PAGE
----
This novel is an interesting combination of two popular genres, the police procedural and the apocalyptic novel, and I think it’s a fairly successful one. Hank Palace is a dry, unintentionally funny narrator who manages to retain some of his ideals despite the cynicism of his surroundings. Even though he knows that life is about to change forever (assuming life will continue at all after the asteroid hits), he remains devoted to his job. But the world of this novel is even more interesting than its narrator. I think the various reactions of people in the book to the impending catastrophe are very plausible. And the details Hank lets slip about the new role of government are as realistic as they are chilling. In this world, every crime is punishable by death or life imprisonment. There is no habeas corpus, so anyone suspected of lawbreaking is condemned without trial. The US Constitution is still the law of the land, but it’s impossible to enforce — and most government officials and police officers don’t really care. Overall, I was fascinated by the setting of this novel and will eventually continue with the series to see what happens.

Review: The Brontës Went to Woolworths

Brontes Went to Woolworths, TheRachel Ferguson, The Brontës Went to Woolworths

This book follows the fortunes of three sisters: Katrine is an actress, Deirdre is a journalist, and Sheil is still in the schoolroom. All three girls have very rich imaginations, and they have populated their world with a host of ficitonal friends, some of whom are based on real people. When the girls’ mother acts as a juror in the courtroom of Judge Toddington, the sisters immediately adopt him and his wife into their circle of imaginary friends. They affectionately nickname him “Toddy” and concoct a wealth of details about his life, from the state of his marriage to his favorite foods. But their world of make-believe collides with reality when Deirdre actually meets Judge Toddington’s wife at a charity event. As she and her sisters get to know Toddy in real life, will they be able to cope with the shattering of their illusions? Are they bound to be disappointed by the flesh-and-blood Toddingtons? And what would Toddy and his wife say if they knew the truth?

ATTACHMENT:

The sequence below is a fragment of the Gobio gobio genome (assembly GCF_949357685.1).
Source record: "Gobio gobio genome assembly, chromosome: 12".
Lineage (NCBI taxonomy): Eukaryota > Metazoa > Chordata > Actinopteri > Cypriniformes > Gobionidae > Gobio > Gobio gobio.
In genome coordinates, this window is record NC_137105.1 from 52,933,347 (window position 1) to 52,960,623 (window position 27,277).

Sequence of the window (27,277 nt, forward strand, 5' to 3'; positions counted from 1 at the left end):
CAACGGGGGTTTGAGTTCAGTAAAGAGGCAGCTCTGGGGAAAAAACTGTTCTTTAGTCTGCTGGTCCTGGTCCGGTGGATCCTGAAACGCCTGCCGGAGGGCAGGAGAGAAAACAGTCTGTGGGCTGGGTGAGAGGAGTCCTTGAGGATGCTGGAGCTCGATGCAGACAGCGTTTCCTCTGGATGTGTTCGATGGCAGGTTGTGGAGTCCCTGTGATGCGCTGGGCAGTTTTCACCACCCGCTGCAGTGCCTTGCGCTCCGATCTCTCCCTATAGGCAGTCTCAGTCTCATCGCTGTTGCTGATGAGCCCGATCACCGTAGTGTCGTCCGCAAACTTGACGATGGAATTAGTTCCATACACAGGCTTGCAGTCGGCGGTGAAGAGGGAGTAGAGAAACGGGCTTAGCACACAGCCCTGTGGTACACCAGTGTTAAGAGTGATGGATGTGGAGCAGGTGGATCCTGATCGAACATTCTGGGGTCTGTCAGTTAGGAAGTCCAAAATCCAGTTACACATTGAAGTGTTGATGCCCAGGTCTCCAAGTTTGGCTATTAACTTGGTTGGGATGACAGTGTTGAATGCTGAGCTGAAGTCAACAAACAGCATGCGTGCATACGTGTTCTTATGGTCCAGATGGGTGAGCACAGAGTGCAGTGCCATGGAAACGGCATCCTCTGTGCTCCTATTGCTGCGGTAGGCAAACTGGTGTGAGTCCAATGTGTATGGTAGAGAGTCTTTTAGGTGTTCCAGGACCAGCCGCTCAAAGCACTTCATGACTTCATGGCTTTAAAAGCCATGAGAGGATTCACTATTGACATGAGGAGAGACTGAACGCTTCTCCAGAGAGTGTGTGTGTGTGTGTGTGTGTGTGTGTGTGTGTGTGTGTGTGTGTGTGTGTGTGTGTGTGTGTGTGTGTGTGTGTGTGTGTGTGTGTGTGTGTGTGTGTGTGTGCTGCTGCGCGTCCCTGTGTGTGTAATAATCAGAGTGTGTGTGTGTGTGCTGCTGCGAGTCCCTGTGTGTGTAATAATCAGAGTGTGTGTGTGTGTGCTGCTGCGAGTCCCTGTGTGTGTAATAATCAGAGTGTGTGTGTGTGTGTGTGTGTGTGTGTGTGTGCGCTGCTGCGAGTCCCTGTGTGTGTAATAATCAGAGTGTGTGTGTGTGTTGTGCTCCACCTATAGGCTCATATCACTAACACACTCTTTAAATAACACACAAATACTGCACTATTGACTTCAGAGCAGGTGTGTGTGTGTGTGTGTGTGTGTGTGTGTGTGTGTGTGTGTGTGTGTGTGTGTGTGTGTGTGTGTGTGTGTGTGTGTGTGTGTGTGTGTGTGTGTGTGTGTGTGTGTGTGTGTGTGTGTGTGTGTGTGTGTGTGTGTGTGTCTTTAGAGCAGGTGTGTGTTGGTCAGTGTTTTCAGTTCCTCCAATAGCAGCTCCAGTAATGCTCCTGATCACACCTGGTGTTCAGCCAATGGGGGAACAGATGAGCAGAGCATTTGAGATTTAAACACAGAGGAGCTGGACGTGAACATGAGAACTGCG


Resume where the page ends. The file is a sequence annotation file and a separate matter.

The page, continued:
This is a strange little book, and I’m not quite sure how I feel about it. On the one hand, Deirdre and her sisters are a lot of fun, and their flights of fancy are as entertaining as they are ridiculous. I often got confused about what was actually fantasy versus reality — but then again, I think that’s the point. I also loved the actual characters of Judge Toddington and his wife, as distinct from the girls’ fictional narrative about them. They are both very kind people who actually want to become friends with the girls, and when they realize that they are stepping into a pre-existing narrative, they do their best not to disturb the girls’ fun. On the other hand, I couldn’t help being a little put off by the girls themselves. The reader is clearly supposed to sympathize with their flights of fancy, but I couldn’t help identifying a little bit with Sheil’s governess, who is shocked by the magnitude of their fantasy world. These girls are not practical, and they live a wildly sheltered life; I found them quite irritating at times. Still, the book is very charming overall, and I’d recommend it to anyone who likes the premise.

Review: The Phantom Tollbooth

Phantom Tollbooth, TheNorton Juster, The Phantom Tollbooth